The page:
“It’s possible we have a long road ahead of us — it could be a few months,” he said. Mr. Warren added that many small shops are vulnerable at this time of year.

“We’re all waiting for Easter and Memorial Day,” he said. “We’re in a tough situation right now. We have made it through the winter and now that spring is here, we are all hoping things would pick up.”

That concern was echoed by David Brogna, owner of In Home Sag Harbor, a home furnishing store in that village, which was forced to close.

“The situation is tough,” he wrote in an email. “The businesses are being hit at a time when we haven’t had significant income since Labor Day. Reserves are at their lowest.” He added that many businesses had used their lines of credit to restock for the summer season, “which could have helped to tide them over and cover employees.”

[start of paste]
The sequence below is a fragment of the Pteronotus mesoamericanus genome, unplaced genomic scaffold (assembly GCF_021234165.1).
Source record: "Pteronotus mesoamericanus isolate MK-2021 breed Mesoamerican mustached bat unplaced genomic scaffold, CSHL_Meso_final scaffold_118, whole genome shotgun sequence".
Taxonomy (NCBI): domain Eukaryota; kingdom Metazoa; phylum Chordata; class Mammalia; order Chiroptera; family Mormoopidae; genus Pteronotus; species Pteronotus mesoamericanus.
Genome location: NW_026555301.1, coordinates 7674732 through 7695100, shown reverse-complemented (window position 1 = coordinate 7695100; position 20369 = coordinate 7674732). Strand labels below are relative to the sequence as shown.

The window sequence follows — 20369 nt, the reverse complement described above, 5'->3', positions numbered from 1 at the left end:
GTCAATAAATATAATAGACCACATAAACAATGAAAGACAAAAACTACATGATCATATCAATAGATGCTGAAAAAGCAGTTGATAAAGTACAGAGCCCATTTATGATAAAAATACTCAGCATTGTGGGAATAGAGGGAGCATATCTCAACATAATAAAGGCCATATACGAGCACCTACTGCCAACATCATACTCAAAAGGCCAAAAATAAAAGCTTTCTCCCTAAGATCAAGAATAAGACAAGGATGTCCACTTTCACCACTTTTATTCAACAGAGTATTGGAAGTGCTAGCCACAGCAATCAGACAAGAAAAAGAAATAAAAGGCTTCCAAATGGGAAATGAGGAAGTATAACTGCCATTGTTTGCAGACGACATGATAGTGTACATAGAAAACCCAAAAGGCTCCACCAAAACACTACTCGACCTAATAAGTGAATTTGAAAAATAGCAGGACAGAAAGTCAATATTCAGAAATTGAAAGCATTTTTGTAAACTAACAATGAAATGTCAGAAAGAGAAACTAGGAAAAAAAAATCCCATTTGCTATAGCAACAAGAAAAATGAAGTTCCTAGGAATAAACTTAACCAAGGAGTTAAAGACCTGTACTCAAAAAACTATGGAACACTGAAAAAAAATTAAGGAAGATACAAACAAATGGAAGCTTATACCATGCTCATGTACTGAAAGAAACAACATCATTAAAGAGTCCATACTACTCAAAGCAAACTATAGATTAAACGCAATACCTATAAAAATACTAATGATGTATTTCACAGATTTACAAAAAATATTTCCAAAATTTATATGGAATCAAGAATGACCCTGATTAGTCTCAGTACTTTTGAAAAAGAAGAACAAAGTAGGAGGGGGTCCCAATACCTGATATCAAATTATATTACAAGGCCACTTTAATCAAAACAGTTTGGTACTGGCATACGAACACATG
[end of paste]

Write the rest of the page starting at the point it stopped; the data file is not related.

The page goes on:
He predicted Sag Harbor will bounce back quickly. “The village is dominated by independent (mom & pop) businesses with a low vacancy rate and not dependent on pop-ups,” he wrote. “Most of us own our buildings and can ride this out a little longer. We trust our customers will be there when we go back to normal. Hopefully quickly.”

John Larkin, a partner with Friedman LLP, the accounting firm that was formerly Markowtiz, Fenlon & Bank prior to a merger in January, said the Bridgehampton accounting firm was operating remotely.

“The uncertainty is not good, obviously,” he said. “There’s just not a lot happening, so a lot of businesses are hurting.”

He said that with the Internal Revenue Service and the New York State Department of Taxation and Finance have delayed the deadline for filing and paying taxes until July 15 it should help some businesses cope.

With reporting by Gavin Menu and Kitty Merrill